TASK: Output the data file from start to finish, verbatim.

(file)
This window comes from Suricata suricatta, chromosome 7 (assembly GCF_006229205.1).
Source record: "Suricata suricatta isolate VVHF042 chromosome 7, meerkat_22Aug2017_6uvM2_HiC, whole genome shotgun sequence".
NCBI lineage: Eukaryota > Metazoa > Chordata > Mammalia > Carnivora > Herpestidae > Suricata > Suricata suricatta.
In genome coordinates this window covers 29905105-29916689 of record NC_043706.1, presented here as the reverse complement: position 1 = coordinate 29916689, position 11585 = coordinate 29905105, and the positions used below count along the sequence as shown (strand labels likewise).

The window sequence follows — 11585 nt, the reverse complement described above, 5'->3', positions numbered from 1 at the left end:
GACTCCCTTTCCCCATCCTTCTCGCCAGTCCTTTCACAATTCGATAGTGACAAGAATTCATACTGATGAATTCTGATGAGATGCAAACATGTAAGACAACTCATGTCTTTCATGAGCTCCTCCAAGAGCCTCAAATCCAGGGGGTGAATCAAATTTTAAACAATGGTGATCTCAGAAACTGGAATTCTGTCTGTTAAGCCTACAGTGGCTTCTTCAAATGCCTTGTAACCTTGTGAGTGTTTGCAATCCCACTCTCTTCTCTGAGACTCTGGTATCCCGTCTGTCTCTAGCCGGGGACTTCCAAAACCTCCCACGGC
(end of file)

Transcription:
This window comes from Suricata suricatta, chromosome 7 (assembly GCF_006229205.1).
Source record: "Suricata suricatta isolate VVHF042 chromosome 7, meerkat_22Aug2017_6uvM2_HiC, whole genome shotgun sequence".
NCBI lineage: Eukaryota > Metazoa > Chordata > Mammalia > Carnivora > Herpestidae > Suricata > Suricata suricatta.
In genome coordinates this window covers 29905105-29916689 of record NC_043706.1, presented here as the reverse complement: position 1 = coordinate 29916689, position 11585 = coordinate 29905105, and the positions used below count along the sequence as shown (strand labels likewise).

The window sequence follows — 11585 nt, the reverse complement described above, 5'->3', positions numbered from 1 at the left end:
GACTCCCTTTCCCCATCCTTCTCGCCAGTCCTTTCACAATTCGATAGTGACAAGAATTCATACTGATGAATTCTGATGAGATGCAAACATGTAAGACAACTCATGTCTTTCATGAGCTCCTCCAAGAGCCTCAAATCCAGGGGGTGAATCAAATTTTAAACAATGGTGATCTCAGAAACTGGAATTCTGTCTGTTAAGCCTACAGTGGCTTCTTCAAATGCCTTGTAACCTTGTGAGTGTTTGCAATCCCACTCTCTTCTCTGAGACTCTGGTATCCCGTCTGTCTCTAGCCGGGGACTTCCAAAACCTCCCACGGC